But once again, the cast of Jersey Boys is good. Unfortunately, “good” is not what a film otherwise as uninteresting as Jersey Boys needs. A film this dull needs great. These guys are good, which suggests Jersey Boys may be a movie with a great soundtrack.

A share of the problem lies with Clint Eastwood, whose uninspired direction is also merely “good.” Jersey Boys looks fine. Indeed, the Warner Bros. backlot, which is where most of the film was shot, always looks fine. The staged New Jersey and New York streets, complete with the correct mix of automobiles from the late ’50s and ’60s, are meticulously well done — as if from memory. In fact, Jersey Boys is so “backlot,” so staid and staged, it might have actually been made in the ’50s.

Of course, all of the principals involved in Jersey Boys who don’t appear on screen are septuagenarians or octogenarians and do remember these days, perhaps even these places, first hand. Executive producers Frankie Valli and Bob Gaudio were guiding forces behind the musical’s adaptation to film, along with musical director Bob Crewe (who is also depicted in the film). In fact, most of the key decision-makers about the content found in Jersey Boys are people depicted by name in the film. This is a circumstance that might be tamed only by a director as venerable as Clint Eastwood — who chooses not to. Eastwood loves the music of this era; he is enamored of these artists and his admiration shows in this flat, overly nostalgic, overly reverent, and totally paceless movie. Jersey Boys meanders from one scene to the next, one year to the next, one season to the next, marking events as if they were on a checklist of notes handed down from the executive producers. Which they probably were.

The result is a film that never whirls one up in the excitement of a young musical group being discovered, scratching their way to the top, having it all, and losing it all, even though that’s exactly what happened in the real-life history of the Four Seasons, in the very popular stage musical — and in Clint Eastwood’s very boring movie. Vexing, certainly, but the causes are simple. Jersey Boys is fodder for musical theater. That’s what it is, and that’s what it should be; sometimes it just does not translate. Chicago translated to cinema; All That Jazz, did not. Neither did A Chorus LineRent, etc.

And finally, despite the successful musical, the Jersey Boys movie is boring because the story of the Four Seasons and the much beloved Mr. Frankie Valli is equally boring. The great Marshall Brickman, writer and/or co-writer of Woody Allen’sAnnie Hall and Manhattan, and — with Rick Elice — of the book for the Jersey Boys stage musical, serves (along with Elice) as screenwriter for the film adaptation. Brickman and Elice have a problem in that there is little in the history of the Four Seasons or Frankie Valli’s life that’s actually interesting, even given the real-life circumstance of their having become enduring pop stars. Remarkable, but true.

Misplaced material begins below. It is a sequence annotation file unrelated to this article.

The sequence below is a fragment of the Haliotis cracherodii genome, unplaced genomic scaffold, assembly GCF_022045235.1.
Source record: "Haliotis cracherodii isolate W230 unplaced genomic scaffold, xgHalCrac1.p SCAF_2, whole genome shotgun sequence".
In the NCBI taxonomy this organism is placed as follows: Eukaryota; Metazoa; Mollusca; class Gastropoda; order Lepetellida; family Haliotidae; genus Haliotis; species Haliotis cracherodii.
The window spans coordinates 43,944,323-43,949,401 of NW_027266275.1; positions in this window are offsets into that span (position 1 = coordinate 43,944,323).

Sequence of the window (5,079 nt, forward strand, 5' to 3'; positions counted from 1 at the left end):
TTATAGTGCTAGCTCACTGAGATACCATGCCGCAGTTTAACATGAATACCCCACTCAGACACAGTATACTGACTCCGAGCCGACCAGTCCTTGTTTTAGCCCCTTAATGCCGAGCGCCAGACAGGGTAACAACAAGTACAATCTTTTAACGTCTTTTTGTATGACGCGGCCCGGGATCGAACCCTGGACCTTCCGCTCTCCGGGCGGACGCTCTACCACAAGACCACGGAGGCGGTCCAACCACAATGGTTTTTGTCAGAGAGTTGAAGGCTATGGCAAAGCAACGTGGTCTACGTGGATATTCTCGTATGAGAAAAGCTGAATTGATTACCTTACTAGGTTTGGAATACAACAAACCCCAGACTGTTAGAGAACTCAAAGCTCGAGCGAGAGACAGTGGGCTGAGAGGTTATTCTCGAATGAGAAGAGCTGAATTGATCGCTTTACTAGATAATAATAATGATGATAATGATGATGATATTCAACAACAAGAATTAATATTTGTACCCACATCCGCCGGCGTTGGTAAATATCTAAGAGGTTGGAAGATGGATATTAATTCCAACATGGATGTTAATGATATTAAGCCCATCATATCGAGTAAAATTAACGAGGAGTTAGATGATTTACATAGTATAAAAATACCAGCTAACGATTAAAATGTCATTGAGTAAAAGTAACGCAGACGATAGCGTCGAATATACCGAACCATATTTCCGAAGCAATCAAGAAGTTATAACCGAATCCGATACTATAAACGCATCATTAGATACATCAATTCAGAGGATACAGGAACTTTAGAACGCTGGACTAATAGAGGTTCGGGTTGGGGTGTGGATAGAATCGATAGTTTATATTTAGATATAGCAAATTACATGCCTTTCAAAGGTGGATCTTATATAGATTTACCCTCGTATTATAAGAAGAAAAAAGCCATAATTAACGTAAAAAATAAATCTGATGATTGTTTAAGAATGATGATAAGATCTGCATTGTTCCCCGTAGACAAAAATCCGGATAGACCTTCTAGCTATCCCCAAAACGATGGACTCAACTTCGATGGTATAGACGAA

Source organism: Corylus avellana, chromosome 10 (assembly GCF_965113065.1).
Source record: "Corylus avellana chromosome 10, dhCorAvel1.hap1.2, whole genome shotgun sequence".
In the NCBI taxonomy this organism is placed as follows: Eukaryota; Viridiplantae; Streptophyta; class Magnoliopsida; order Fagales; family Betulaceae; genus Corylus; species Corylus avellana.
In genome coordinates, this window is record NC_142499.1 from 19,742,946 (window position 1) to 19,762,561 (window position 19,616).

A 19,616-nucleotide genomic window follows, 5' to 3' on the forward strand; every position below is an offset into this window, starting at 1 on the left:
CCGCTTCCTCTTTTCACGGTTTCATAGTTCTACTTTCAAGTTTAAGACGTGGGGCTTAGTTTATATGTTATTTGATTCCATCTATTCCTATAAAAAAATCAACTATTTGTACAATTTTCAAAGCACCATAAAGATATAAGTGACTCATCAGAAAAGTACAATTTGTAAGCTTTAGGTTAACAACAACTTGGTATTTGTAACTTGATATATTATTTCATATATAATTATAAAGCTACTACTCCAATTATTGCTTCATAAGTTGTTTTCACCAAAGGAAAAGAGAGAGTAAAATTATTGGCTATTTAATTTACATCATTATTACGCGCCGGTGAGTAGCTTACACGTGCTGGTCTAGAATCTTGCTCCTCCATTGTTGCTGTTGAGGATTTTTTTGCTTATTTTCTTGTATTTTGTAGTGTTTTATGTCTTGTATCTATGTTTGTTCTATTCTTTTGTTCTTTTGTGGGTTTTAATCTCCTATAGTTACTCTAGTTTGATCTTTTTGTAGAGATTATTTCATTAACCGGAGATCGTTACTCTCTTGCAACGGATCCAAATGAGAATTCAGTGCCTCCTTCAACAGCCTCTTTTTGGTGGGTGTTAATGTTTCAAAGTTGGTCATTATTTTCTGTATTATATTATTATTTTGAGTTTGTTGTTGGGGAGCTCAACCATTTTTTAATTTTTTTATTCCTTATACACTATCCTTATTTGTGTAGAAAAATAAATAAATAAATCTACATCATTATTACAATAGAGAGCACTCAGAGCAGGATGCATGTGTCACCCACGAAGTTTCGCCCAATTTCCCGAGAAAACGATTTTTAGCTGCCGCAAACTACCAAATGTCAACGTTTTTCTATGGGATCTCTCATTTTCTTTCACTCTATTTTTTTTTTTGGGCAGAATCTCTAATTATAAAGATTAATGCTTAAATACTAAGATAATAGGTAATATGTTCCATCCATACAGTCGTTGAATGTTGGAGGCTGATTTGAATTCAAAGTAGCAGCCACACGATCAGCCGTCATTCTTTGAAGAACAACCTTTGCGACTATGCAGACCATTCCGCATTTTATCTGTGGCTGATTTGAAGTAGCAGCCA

As found in Jersey Boys, the gist is this: Frankie Valli and the Four Seasons were borderline delinquents who were mob-adjacent. But for the fact that they had talent, they’d have likely moved into the neighborhood. Clint Eastwood’s film turns Valli into an angel and a stand-up guy who pays his debts — and apparently the debts of everyone else. And he only whored around a little. That’s pretty much it. Brickman, Elice, and Eastwood attempt to hide this blandness by having everyone speak in Jersey-ese: the accents, slang, and attitude are all Jersey. That is cute, then irritating, then very irritating. And that is exactly how I feel about the movie itself.

Ultimately, Jersey Boys proves that truth is often neither stranger nor as interesting as fiction. The Four Seasons have certainly left a legacy of great music, but here are just a few films set during that same period, and that feature great songs and great — though fictional — stories that won’t bore you senseless: Allison Anders’ Grace of my Heart, a great movie with a great story, starring Illeana Douglas — who sang all the songs herself — in her first big film, playing oppositeMatt Dillon. Robert Townsend’s The Five Heartbeats, which features a host of wonderful, young black actors, including Townsend himself and Leon (from Madonna’s “Like a Prayer” music video), the latter beautifully not playing Eddie Kendricks of the Temptations. And lastly, Taylor Hackford’s The Idolmaker, starring Ray Sharkey and a young Peter Gallagher. A lover of this type of music, Hackford would receive an Academy Award nomination for directing another great period musical, Ray, one that is based on a true story — and gets it right.